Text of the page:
Labels: The Netherlands
What it looks like when I'm working on the kitchen table. You've got computer corner, snacks to the bottom right and jewellery stuff all over the place. Max and I sing some songs and he tells me stories in his own funny language. I'm working on some baby-proof jewellery. Stuff that can't injure the little guy when he's crawling all over me. Think elastic and fabric.
Kiss off medal
Brass, cold enamel, silk, glass beads
Marqt (the organic supermarket on Overtoom) are selling feijoas. Although I'm sure most New Zealanders will be shocked that I paid about $1 per feijoa. Fejoas should be given to you by the shopping bag full by your eldery next-door neighbour whose tree is overflowing.
To make mine go a bit further, I stewed them with some apples to make a simple crumble. Perfect for this wintery wet weather we are enduring at the moment. Served with a scoop of vanilla ice cream, this was such a taste of home it brought on a big wave of homesickness.
Fejoa and apple crumble
4 granny smith apples
225g plain flour
90g caster sugar
a pinch of salt
1 tsp cinnamon
Peel, core and cut up the apples. Stew them with a tablespoon or 2 of water until soft. Add feijoas and pour into an ovenproof dish.
Rub the butter into the dry ingredients until the mixture resembles breadcrumbs. Sprinkle over the fruit and bake until golden.
Don't forget the vanilla ice cream!
This is house my Oma was born in. It is now home to her nephew René and his family. René took us on a walk to visit the church where my Oma and Opa were married, and where her sister is buried. It's a special place to visit, especially for my father. He was born in this village and it is also one year ago my Oma passed away. I wish she could've got to meet Max. Oma loved babies so much that she had 11 of them.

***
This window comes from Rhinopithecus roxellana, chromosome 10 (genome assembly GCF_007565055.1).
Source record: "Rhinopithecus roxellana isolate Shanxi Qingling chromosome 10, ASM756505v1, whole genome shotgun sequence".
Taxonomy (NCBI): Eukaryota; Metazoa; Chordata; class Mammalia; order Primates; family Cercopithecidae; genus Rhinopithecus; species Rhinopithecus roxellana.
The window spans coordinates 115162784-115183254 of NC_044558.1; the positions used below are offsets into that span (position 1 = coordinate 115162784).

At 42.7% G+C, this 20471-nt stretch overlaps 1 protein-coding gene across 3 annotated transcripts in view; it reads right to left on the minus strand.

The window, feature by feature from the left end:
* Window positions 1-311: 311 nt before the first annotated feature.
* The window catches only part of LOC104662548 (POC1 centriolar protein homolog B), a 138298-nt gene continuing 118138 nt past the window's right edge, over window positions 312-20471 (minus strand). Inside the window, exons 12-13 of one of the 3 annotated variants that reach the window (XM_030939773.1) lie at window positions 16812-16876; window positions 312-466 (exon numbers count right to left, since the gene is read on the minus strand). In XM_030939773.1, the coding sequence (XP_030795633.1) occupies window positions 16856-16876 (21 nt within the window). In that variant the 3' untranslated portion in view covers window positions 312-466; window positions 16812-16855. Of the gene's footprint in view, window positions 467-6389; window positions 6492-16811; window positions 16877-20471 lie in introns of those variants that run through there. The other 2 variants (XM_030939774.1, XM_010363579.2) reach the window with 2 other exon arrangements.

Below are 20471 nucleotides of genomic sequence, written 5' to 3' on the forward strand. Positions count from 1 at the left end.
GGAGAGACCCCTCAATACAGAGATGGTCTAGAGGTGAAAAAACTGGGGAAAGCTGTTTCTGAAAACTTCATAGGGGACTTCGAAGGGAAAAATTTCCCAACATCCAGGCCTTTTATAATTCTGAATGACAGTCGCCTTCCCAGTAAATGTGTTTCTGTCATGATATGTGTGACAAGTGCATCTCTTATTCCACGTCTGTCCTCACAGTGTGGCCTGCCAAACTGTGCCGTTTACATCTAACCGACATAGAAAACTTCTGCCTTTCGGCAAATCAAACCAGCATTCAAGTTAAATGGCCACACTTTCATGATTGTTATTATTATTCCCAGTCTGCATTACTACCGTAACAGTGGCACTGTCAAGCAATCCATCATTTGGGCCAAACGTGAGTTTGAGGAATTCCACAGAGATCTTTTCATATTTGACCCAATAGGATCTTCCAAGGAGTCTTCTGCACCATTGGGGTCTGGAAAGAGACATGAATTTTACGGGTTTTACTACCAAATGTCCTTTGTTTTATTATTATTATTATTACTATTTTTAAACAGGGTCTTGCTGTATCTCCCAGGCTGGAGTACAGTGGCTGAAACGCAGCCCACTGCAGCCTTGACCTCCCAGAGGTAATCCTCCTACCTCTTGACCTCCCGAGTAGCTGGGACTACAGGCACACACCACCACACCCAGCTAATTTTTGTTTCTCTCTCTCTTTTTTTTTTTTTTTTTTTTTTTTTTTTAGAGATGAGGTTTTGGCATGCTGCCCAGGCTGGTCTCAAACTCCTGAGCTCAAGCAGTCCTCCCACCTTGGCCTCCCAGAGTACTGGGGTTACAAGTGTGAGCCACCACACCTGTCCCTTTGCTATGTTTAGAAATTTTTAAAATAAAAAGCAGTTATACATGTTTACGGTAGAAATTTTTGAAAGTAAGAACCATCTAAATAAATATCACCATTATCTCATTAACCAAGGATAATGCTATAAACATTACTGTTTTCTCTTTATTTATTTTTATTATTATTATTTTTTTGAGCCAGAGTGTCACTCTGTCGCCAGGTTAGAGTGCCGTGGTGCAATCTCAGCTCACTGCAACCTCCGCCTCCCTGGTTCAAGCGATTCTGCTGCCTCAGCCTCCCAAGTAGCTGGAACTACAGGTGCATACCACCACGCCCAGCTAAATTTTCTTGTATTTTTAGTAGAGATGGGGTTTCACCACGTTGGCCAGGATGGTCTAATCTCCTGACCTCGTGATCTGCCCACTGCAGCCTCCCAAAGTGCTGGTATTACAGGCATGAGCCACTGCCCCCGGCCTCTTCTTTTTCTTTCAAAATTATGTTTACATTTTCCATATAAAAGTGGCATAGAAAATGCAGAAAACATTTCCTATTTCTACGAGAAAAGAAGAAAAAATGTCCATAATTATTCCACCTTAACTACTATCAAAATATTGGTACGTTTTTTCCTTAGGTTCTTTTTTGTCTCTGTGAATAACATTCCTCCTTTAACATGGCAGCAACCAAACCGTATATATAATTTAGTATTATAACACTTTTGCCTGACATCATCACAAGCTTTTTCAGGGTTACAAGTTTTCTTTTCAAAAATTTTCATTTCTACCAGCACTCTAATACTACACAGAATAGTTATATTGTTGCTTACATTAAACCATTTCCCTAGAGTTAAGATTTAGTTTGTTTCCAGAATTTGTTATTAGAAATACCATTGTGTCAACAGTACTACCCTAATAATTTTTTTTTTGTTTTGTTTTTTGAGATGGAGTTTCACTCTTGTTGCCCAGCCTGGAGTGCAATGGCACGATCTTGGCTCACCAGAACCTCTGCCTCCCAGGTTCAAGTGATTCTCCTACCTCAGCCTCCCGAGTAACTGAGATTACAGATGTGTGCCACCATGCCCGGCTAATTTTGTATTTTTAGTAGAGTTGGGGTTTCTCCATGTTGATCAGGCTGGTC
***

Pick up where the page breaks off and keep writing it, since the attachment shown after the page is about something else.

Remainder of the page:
Last week was a bit crazy. It started with a birthday and ended with a Thanksgiving feast. In between was sickness and too much work and visiting family and appointments and yoga and rain and more sickness.
We've celebrated Thanksgiving every year we've been in Amsterdam, as we have american friends for whom it is such an important day. It was really lovely to be surrounded by friends and remind myself I've got so much to be thankful for. Especially after such a hard week.
My Dad was born here in the Netherlands but emigrated with his parents to NZ when he was just four years old. I think it took 8 weeks on a boat to get there. Imagine spending 8 weeks at sea with four kids, and Aunty Christine was just a tiny baby. Poor Oma.
A much shorter trip, but still over 30 hours of flights and John got to hold his dutch grandson. One very proud Opa.
Miss your Oma? Try a visit to De taart van mijn tante. Plastic tulips, crocheted afghans, carpet tablecloths hiding crumbs, kitchy cushions, tacky knick knacks, too much furniture, funny pigeon english. This place ticks all the boxes. It's like stepping into my Oma's living room. And the apple pie is pretty good too.
When Max was born, at first all I could see was my little brother, Daniel. Dan arrived in Amsterdam last week to meet Max. He leaves today and it's been such a great 10 days. It goes too fast though.
Toby and I often joke about the day Uncle Daniel and Uncle Guy take Max out fishing. With two such uncles, Max is sure to grow up with a strong sense of adventure. And a good understanding of most conspiracy theories.